The appalling conditions in the camps led to epidemics that claimed many lives. Such conditions were aggravated by brutal acts of humiliation and oppression by the Italian officers; every day the men were forced to do long hours of backbreaking work. Particularly horrific conditions existed in Jadu. My grandfather, who was 9 at the time, says many members of his family were murdered in the camp.

My grandfather’s mother drew picture of dolls and sold them to Arabs through the fence. One day she was caught; an Italian officer hit her with a crowbar and broke her back – she remained hunched over for the rest of her life. My grandfather’s father fled to Egypt with his eldest son before the transport to Jadu. He wasn’t reunited with his family until 1949, in Israel.

The events of the war, the pogroms against the Jews in Libya by the country’s Arabs in 1945 and 1948, and of course Israel’s establishment and the ongoing lobby for immigration – all of these generated aliyah. Between 1949 and 1952, almost all of Libya’s Jews immigrated to Israel, among them my grandfather and grandmother and their families.

The first years in the Jewish state were a trying period for the community. They were housed in transit camps, maltreated by the authorities, and were the victims of discrimination, racism and poverty. From the capacious house in Tripoli, my grandparents came to a transit camp in Mikve Yisrael near Tel Aviv. Roumani describes the dramatic worsening in living conditions that afflicted most of Tripoli’s Jews in Israel, even those from Benghazi. Nonetheless, community life was rich and full.

In any event, the transplanted Libyans didn’t completely come to terms with their fate; they often demanded from the Jewish Agency employment, housing and an end to the neglect. Many of them were farmers, and they asked the Jewish Agency for plots of land to settle and work, requests that were generally granted. In the first three years after their arrival they established 12 moshavim – cooperative farming communities – throughout Israel, from the north to the south. By the end of 2000, there were 25 moshavim founded by Jews of Libyan origin. According to the World Organization of Libyan Jews, as of 2008 about 130,000 Jews of Libyan descent were living in Israel.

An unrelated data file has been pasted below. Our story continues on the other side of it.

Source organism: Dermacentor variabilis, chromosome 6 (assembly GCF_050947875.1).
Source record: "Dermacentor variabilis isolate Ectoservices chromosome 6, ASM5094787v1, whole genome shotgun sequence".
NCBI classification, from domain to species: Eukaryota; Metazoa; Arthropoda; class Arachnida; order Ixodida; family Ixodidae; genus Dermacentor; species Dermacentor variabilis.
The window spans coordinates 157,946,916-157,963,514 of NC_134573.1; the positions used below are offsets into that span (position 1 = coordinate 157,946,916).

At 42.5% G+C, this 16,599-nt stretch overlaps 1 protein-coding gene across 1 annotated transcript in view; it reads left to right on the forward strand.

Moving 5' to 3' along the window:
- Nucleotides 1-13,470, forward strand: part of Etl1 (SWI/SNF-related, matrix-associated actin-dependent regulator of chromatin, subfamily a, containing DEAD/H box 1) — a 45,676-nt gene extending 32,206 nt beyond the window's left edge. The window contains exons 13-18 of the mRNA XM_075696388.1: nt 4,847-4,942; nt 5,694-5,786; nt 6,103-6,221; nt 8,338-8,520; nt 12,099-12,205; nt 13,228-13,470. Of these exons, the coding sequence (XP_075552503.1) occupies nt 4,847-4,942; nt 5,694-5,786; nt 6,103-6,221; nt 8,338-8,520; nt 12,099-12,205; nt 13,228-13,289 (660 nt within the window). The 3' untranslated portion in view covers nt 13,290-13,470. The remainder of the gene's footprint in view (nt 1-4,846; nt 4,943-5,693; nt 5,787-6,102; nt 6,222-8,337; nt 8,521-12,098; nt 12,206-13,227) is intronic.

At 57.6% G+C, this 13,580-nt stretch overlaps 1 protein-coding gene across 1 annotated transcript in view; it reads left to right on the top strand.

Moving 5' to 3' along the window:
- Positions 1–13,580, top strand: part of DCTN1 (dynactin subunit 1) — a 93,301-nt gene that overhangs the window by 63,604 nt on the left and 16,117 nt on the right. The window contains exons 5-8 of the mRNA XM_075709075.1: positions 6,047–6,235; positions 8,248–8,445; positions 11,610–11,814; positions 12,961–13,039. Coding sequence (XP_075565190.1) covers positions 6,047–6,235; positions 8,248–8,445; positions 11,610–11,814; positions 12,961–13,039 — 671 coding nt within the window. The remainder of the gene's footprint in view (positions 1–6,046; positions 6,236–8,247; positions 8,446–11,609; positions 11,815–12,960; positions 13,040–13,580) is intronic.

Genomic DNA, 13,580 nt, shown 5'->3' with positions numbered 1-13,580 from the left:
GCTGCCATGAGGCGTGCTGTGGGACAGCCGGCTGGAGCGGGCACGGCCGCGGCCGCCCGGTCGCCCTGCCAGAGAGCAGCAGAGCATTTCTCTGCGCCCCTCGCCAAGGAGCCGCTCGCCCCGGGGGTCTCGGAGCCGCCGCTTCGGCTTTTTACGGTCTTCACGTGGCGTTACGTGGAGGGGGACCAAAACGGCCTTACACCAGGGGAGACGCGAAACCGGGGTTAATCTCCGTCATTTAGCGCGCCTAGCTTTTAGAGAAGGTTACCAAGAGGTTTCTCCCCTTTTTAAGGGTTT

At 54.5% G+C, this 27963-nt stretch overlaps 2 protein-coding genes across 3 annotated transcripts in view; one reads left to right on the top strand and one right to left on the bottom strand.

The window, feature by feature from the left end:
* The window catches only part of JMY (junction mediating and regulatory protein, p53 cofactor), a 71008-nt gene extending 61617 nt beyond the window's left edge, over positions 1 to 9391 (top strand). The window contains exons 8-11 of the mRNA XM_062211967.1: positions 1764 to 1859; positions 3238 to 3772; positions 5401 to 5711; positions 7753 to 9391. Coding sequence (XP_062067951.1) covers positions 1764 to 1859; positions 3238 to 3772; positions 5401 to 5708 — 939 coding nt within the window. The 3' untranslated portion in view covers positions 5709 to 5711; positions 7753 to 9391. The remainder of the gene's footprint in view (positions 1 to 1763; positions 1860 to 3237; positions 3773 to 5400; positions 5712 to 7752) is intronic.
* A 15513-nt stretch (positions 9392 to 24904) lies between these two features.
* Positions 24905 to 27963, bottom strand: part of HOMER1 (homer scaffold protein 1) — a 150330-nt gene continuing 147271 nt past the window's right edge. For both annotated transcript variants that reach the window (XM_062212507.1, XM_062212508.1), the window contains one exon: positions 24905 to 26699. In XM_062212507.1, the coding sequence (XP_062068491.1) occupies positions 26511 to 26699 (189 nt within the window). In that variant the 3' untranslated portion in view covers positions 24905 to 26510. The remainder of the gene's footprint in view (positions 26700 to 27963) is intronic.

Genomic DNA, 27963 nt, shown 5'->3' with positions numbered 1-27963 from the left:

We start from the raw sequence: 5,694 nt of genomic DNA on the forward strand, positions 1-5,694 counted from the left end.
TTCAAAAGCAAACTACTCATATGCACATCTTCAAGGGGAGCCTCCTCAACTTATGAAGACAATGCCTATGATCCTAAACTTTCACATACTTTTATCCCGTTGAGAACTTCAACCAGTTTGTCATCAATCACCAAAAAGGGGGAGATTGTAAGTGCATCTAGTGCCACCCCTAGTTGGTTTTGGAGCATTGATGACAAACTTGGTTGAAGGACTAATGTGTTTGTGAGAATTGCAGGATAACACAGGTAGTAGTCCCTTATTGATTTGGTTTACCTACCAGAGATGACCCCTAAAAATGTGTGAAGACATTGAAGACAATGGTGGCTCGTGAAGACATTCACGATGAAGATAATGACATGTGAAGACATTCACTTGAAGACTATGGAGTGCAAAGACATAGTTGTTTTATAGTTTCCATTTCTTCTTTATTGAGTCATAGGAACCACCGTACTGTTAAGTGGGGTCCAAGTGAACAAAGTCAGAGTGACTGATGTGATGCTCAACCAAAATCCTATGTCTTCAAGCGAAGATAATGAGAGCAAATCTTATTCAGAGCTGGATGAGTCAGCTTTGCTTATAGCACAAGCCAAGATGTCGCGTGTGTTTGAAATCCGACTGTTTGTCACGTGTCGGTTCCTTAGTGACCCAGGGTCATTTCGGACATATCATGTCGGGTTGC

My grandfather and grandmother met at the wedding of a relative. My grandfather managed a farm, raised cattle and opened a butcher shop in Ramat Gan, which he ran with my grandmother. There they also learned how to speak Yiddish. She gave birth to eight children, the first of which, a daughter, died in infancy.

Gradually they sank their roots, until the tragedy that shook their lives – their son, Uzi Hasson, was murdered in a terror attack. For a long time they kept to themselves and lost many of their sources of livelihood, but they didn’t give up and were able to maintain the family honorably.

Other members of the family, notably my grandmother’s mother’s affluent family, bypassed Israel in favor of Italy, where Libyan Jews became part of the upper class and did well economically, often as goldsmiths. My grandparents wouldn’t have forgone Israel for any price – but I can’t shake off the thought: What would have happened if we had gone to Italy instead?